Trump struggles against an insistent moderator

NBC’s town hall revealed a lot about the president — and moderator Savannah Guthrie.

Savannah Guthrie kept bridging back to the facts.
Savannah Guthrie kept bridging back to the facts.DOUG MILLS/NYT

One can certainly understand why Trumpworld is furious with Savannah Guthrie, moderator of NBC’s Thursday town hall forum with the president in Miami.

Imagine coming on a major TV network in the closing weeks of a presidential campaign expecting to have an opportunity to present your version of things to the American people, only to face a questioner like Guthrie, with her persistent bias toward facts and truth.

SAD! as a certain president would say. And not just that, but a thoroughly bewildering experience for a poor fellow accustomed to the cosseted confines of Fox My Pillow TV.


To be sure, all of Trump’s traditional tricks ands tactics were on display:

The factually untethered assertions.

The endless cascade of self-directed superlatives.

The regular retreats into imprecision and ambiguity.

The propensity to counteract any citation of expert opinion by claiming that other (supposed) experts think the contrary.

Guthrie was having none of it. Measured but persistent, she refused to let the president run roughshod over the facts or escape his record.

Two extended moments were particularly revealing. The first came over QAnon, the utterly insane far-right conspiracy theory which holds that a satanic cult of pedophiles involving a number of prominent Democrats is running the world and united in an unholy alliance against Trump.

After outlining QAnon’s nutty notion about a satanic pedophile ring associated with Democrats, Guthrie pressed Trump to disavow it.

“Can you just once and for all state that is completely not true and disavow QAnon in its entirety?” she said. Trump first feigned ignorance, something he regularly does to avoid difficult questions.

“I know nothing about QAnon,” he said. Guthrie noted she had just told him about their belief that Democrats are part of a satanic child-molesting ring. Trump shrugged that off before adding: “What I do hear about it is they are very strongly against pedophilia, and I agree with that."


“But there’s not a satanic pedophile cult . . .” objected Guthrie.

“I have no idea,” Trump replied.

“You don’t know that?” she interjected incredulously.

“No, I don’t know that,” Trump answered. “And neither do you know that.”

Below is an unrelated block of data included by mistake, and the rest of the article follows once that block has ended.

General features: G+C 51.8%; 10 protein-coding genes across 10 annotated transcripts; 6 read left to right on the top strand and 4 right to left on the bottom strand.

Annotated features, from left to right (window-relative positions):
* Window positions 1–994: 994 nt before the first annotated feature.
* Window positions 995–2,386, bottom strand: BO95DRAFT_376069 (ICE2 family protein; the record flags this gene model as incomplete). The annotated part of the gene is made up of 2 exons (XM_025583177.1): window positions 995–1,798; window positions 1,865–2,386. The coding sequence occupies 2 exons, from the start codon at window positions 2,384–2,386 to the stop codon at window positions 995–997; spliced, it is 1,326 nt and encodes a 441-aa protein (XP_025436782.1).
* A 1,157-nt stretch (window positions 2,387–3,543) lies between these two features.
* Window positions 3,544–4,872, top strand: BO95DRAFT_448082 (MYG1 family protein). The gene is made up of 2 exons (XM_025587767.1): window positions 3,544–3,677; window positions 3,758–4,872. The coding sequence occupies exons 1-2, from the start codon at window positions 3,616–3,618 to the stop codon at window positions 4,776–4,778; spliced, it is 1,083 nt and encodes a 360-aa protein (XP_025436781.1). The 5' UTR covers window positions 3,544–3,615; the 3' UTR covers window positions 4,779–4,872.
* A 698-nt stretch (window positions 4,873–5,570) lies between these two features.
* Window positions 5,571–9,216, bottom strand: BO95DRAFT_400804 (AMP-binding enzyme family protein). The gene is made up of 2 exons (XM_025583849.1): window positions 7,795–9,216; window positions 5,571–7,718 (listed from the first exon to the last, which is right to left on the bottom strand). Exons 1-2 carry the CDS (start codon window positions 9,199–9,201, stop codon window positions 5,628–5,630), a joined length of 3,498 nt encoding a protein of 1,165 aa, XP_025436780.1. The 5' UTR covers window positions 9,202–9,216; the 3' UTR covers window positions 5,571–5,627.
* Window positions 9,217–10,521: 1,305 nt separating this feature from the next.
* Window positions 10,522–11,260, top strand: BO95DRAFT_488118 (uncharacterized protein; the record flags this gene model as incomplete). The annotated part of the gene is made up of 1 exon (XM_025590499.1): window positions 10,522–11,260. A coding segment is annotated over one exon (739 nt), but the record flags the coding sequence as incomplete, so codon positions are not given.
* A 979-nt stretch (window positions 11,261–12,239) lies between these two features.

Guthrie then brought up Trump’s recent retweet of a QAnon-related Internet article claiming, absurdly, that Navy SEALS didn’t actually kill Al Qaeda evil-doer Osama bin Laden, but rather a bin Laden look-alike — and that Joe Biden and Barack Obama may have had SEAL Team Six killed to cover that up.

“That was a retweet. That was an opinion of somebody. . . . I’ll put it out there. People can decide for themselves,” said the president, as though that somehow justified lending his office to that lunacy.

You can look at this one of two ways. Trump is either willing to indulge odious conspiratorialist nonsense for political reasons — adherents to that tinfoil-hat nuttiness see him as a hero — or he is not firmly enough moored in rationality to recognize wild-eyed idiocy.

Either way, it should trouble Americans deeply.

The other revealing moment came when an audience questioner asked Trump about his promise to replace Obamacare with something more affordable. Although the president launched into a diatribe against the Affordable Care Act, he never offered her an answer beyond saying, “The problem with Obamacare, it’s not good. We would like to terminate it, and we want a much less expensive health care that’s a much better health care, and that’s where we’re aiming.”


Trump has, of course, been saying versions of that for five years now, without ever offering a plan for much cheaper, much better health care.

Guthrie interceded with some important context: The administration is about to go to the US Supreme Court to argue in favor of a legal challenge that would strike down the entire law.

“In order to replace it with a much better health care at a much lower price,” Trump said. “And always, under all circumstances, we . . . will protect people with preexisting conditions.”

But there’s nothing in place to take care of that population should the ACA be judicially invalidated. Further, the administration has no workable plan for that group. There’s a reason for that: If you are no longer going to spread the higher costs associated with preexisting conditions across all insured people, as the ACA now does, providing affordable care to that population is difficult and expensive.

So if the lawsuit succeeds, the ACA’s protections for those with preexisting conditions will be gone, as Guthrie rightly pointed out.

Kudos to her for cutting through the fog — and not just on that, but on any number of other matters.

Trumpworld may fume and froth about the supposed unfairness of it all, but with her skilled performance, NBC’s talented newswoman demonstrated that the truth still matters.


Scot Lehigh is a Globe columnist. He can be reached at scot.lehigh@globe.com. Follow him on Twitter @GlobeScotLehigh.